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Black Light

by The Lee McClure Trio

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Burnt Siena 05:02
Golden Ochre 04:21



Lee McClure, electric flute
Barry Wedgle, guitar
Eddie Hall, percussion (on tracks 1, 3, 4, 7)

Composed by all three members, the tracks on this CD span a wide variety of styles.

Brief descriptions:

Tracks #1, 3, 6
These three tracks have a consistent groove throughout. The lilting sway of “Midnight Camel Caravan” features the masterful djembe percussion of Eddie Hall. On “Burnt Siena” and “Permanent Violet” Lee McClure’s haunting electric flute soars above the steady rhythms of Barry Wedgle’s moody guitar.

Track #2
“Magenta Suspension” is a slow andante in which Barry’s ingenious variations of his evolving guitar motif accompanies Lee’s autobiographical reflections that include what Lee calls his “would’ve, could’ve, should’ve’s,” and a couple proud moments. This track has been transcribed for classical guitar and flute:
score — archive.org/details/MagentaSuspensionSCOREFLGtTab
parts & tablature —

Track #4
“Buoyant Saffron” is Barry’s exquisite guitar solo. Starting with a expansive peacefulness in the total stillness of a bass flute drone, it transforms into a fast moving tempo with the gradual introduction of Eddie’s percussion which builds in intensity. The ending retains the graceful mood of the beginning.

Track #5
“Ultramarine Electron Cloud” begins with a pensive guitar solo stepping gingerly through emotional quandaries. The flute joins in the search for a resolution. Together they find a direction that seems hopeful but ends with an ambiguous answer.

Track #7
“Alizarin Crimson” is a brief portrait of the red planet: Mars the god of war. It portrays the dark mood of preparation and the march into battle with the cries and mayhem of war.

Track #8
“Sunrise Chartreuse” is a gentle slow Raga-style piece. The call and response of flute & guitar recall the flirtations of first attractions. An ecstatic union ensues, followed by a peaceful ending.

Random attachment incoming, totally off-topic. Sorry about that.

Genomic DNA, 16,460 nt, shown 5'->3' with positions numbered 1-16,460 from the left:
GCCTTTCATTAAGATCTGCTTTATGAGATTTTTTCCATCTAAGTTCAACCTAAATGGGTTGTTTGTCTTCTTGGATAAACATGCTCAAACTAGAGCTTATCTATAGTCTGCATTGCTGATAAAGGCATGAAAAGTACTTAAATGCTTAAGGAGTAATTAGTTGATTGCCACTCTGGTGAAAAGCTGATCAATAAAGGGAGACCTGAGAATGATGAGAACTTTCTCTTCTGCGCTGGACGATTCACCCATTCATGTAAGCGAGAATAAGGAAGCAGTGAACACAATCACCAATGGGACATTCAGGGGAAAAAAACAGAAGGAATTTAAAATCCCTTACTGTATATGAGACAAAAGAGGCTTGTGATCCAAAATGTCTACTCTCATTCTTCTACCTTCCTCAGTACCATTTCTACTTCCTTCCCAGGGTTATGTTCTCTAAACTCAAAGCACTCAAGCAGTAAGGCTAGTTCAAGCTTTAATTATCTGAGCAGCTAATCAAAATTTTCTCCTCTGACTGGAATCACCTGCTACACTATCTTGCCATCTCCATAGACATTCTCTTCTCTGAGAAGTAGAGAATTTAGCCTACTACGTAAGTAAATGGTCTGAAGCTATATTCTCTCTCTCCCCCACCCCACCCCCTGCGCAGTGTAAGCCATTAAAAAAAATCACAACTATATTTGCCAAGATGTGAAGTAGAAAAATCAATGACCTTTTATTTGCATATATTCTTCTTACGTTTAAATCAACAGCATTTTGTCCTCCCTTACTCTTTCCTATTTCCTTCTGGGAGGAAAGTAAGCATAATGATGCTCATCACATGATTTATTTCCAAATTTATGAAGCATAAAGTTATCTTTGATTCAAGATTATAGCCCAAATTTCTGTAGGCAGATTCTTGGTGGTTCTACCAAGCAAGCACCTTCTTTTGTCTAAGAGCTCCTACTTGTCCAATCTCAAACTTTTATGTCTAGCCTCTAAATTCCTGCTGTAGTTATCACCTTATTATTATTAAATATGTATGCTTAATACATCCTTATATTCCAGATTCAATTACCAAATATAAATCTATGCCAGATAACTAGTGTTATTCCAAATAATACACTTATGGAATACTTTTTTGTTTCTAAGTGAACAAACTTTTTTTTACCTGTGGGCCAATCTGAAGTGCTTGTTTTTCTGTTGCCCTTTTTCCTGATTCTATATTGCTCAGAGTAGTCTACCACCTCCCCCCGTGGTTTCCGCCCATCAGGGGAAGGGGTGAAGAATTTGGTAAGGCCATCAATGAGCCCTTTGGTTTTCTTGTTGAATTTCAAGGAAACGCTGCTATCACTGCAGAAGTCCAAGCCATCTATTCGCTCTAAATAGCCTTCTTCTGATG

Track #9
“Golden Ochre” has passages of searching, temporary nirvanas, and moments of peaceful repose. It concludes with an unanswered question.

“The many songs with color in the title were inspired when I was staying overnight in my uncle Robert McChesney’s art studio in Petaluma, CA. I wrote down the names from bottles and cans of pigments that he mixed his paints from.” — L. McClure


released January 1, 2011


• Electric Flutist Lee McClure brings to this CD a history of mixing the best of different styles. Premiered at the Cathedral St. John The Divine, his opera "Mother And Child", employed three pop singers featuring jazz singer Judi Silvano. The New York Times has written about Lee's orchestral music: "it was probably the most distinguished piece on the program: the harmonies had bite and the musical ideas seemed both organic and Mr. McClure's own."

JoAnn Falletta, music director of the Buffalo Philharmonic Orchestra, has written about Lee’s Symphony No.1 Montage: ”I found it to be a really beautiful work! - I look forward to studying it” (2015). For his self-designed electric flute Lee has composed and performed an extensive repertoire since 1990. See a well catagorized list of all his works with links to recordings, videos, scores and parts at: www.eclectixnyc.org/WorksAndPerformances-withLinks.html

• Guitarist Barry Wedgle's international career as composer and performer encompasses working with numerous renowned artists including Steve Lacy, Harry Belafonte and Sam Rivers. He has performed at major Jazz Festivals world-wide, recorded nine CDs of his own music, and wrote "This Girl" for vocalist Charito, which reached the top of the Japanese jazz-pop charts. David Aaronson wrote in Jazz Hot Magazine (Paris, France): "His flamenco playing was good enough to tour extensively in Spain, Mexico, Central & South America for people who know the real deal. Harry Belafonte flew him to Toronto for a concert. Allen Ginsberg asked him to accompany readings more than 30 times. Taj Mahal invited him on stage at New Morning, in Paris. He recorded at Mount Fuji with the popular Japanese Rolling Club Band. What kind of guitar does Barry Wedgle play? A lot of guitar. I suggest you listen for a while and enjoy."

• Hand Percussionist Eddie Hall started honing his recording skills in the early eighties at The Platinum Factory and Charlie's Records, doing mostly Soca, R&B and Hip Hop recordings. He has worked extensively and recorded with Vernon Reid, Salaam Remy and Prince Charles Alexander. Eddie has played on tracks for Ricky Martin and Left Eye Lopes. He has performed on Broadway in The Lion King, and off-Broadway in The Harlem Nutcracker. Eddie's film credits include Summer of Sam, and on TV, Lou Rawls’ Parade of Stars, ABC 20-20, It's Show Time at the Apollo, and New York Undercover. Eugene Chadbourne from the All Music Guide has said about Eddie: “This excellent New York based percussionist has been coming on strong since he began working with ace guitarist Vernon Reid in the mid '90s. A young audience came into contact with his sounds following several 2001 recordings with the late vocalist Lisa Lopes.”




Lee McClure New York, New York

Lee McClure founded the Eclectix Chamber Orchestra that has presented over 130 living composers. The New York Times recognized Eclectix as "dedicated to presenting melodic music in the tradition of Debussy, Gershwin, and Ellington." Conductor JoAnn Falletta described Lee’s Symphony No.1 as “a really beautiful work!”. Two of Lee’s major electric flute pieces are “Rock Adagio” & “Danse Nebulae.” ... more

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